BERLIN -- New charges were leveled today against former chancellor Helmut Kohl over allegedly shady financial dealings during his tenure as chairman of the conservative Christian Democrats.

The Sueddeutsche Zeitung reported prosecutors investigating party finances have confiscated records indicating that the party's tax adviser split up large corporate contributions among anonymous escrow accounts to hide their origin.The money was then transferred from the "slush funds" to state branches of the party at Kohl's direction, according to the newspaper report.

Kohl was not available for comment today. The former chancellor, who still holds a seat in parliament, angrily intervened in a budget debate this week to demand a quick investigation of the mounting charges, which he has labeled false and slanderous.

The newspaper said no charges could be brought regarding the slush funds, which would have violated party financing laws, because the statute of limitations had expired.

However the report added to the dark cloud building over Kohl that threatens to overshadow his legacy.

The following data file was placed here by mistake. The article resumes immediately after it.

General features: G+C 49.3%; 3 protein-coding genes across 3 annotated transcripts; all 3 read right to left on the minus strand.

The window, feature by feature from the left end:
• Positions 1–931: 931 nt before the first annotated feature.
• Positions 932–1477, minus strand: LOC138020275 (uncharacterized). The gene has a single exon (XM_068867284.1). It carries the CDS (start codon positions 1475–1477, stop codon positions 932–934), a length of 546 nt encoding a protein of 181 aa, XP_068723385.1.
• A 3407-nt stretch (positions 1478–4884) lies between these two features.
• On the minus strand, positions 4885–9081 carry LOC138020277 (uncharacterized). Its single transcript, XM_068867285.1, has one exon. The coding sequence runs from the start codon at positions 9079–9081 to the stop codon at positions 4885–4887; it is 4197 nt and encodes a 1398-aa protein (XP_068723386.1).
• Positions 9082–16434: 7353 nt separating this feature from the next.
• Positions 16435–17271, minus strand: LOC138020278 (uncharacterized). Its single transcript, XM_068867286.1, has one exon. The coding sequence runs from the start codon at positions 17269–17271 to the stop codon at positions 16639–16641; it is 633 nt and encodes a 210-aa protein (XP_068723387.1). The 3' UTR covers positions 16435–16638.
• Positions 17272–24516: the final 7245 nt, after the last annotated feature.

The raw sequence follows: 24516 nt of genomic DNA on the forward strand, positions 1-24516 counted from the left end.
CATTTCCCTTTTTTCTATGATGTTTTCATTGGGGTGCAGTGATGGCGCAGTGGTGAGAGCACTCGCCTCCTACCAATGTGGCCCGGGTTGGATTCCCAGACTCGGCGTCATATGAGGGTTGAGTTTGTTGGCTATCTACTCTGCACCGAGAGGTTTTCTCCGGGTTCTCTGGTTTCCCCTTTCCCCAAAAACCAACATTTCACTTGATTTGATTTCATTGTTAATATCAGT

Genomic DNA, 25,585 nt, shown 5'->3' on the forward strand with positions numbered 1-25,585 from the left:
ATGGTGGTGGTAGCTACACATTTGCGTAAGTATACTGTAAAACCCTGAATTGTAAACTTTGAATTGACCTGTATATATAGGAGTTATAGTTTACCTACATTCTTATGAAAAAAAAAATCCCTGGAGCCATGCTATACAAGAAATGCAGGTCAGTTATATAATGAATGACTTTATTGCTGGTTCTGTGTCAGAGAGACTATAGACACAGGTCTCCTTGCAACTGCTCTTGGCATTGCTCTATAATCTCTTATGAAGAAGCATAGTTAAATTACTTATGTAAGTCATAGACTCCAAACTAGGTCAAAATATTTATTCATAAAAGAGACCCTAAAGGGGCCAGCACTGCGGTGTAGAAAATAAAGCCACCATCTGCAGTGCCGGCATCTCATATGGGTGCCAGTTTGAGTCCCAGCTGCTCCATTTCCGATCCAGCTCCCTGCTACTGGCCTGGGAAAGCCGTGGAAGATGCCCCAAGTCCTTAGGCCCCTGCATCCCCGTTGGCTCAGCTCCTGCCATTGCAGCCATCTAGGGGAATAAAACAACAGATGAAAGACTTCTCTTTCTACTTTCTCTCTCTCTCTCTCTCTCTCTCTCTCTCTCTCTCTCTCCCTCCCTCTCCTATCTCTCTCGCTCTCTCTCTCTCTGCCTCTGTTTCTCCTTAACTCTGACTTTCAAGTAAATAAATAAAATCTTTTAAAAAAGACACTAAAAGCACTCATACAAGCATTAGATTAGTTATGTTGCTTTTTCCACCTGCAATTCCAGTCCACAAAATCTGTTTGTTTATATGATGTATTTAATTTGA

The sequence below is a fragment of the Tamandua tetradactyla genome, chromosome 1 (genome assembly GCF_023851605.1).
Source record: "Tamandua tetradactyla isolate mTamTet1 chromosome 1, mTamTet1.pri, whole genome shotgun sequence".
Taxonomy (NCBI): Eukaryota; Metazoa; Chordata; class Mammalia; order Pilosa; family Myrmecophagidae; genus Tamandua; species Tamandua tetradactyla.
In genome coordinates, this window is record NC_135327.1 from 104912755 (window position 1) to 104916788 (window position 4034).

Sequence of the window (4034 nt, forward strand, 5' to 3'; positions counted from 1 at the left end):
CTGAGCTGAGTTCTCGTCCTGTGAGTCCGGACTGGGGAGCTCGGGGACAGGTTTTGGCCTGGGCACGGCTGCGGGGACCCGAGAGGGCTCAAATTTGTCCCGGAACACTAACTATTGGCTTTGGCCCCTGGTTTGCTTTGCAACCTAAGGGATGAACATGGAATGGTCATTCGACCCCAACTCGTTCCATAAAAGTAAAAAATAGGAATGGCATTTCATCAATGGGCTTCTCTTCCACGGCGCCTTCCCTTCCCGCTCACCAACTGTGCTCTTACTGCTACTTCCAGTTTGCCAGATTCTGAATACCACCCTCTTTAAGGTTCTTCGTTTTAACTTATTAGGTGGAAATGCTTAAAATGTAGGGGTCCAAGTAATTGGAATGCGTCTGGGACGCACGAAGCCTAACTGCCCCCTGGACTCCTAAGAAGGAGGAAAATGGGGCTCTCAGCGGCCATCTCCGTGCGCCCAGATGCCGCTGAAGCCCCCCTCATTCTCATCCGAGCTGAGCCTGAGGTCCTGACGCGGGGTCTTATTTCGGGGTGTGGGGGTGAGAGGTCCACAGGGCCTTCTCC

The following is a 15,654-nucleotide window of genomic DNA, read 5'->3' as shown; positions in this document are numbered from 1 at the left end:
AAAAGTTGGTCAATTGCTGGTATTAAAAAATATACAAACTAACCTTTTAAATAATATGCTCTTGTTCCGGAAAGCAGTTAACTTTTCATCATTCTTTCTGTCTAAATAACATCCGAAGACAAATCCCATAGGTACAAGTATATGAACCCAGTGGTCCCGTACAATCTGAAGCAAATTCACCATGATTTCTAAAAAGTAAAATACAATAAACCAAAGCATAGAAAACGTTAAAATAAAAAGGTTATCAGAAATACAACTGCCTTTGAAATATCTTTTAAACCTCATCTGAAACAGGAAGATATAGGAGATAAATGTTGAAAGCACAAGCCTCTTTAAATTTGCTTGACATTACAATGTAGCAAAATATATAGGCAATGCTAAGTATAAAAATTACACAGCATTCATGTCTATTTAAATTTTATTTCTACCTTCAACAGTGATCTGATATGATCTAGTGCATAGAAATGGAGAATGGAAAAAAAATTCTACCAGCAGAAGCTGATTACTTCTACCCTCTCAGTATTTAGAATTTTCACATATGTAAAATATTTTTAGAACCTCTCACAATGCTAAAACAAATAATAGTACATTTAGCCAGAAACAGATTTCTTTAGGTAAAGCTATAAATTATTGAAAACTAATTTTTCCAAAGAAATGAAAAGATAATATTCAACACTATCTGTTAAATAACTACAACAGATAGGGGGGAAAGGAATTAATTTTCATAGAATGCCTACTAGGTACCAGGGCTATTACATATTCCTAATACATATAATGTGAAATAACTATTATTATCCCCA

Parliament intends to open a probe over charges that Christian Democratic party officials took bribes for approving a 1991 contract to sell military vehicles to Saudi Arabia.

An arms dealer has admitted handing $530,000 in cash to the party treasurer at a Swiss shopping center in 1991, but it's unclear where the money came from or where it ended up.

The Sueddeutsche report said Augsburg prosecutors investigating the case have found it difficult to support the Christian Democrats' contention that the money never showed up in party accounts. However, it said they found no evidence that Kohl was aware of details of the payment.

The Christian Democrats this week fired their tax adviser firm. General secretary Angela Merkel said the party itself wanted an "complete explanation" from the firm.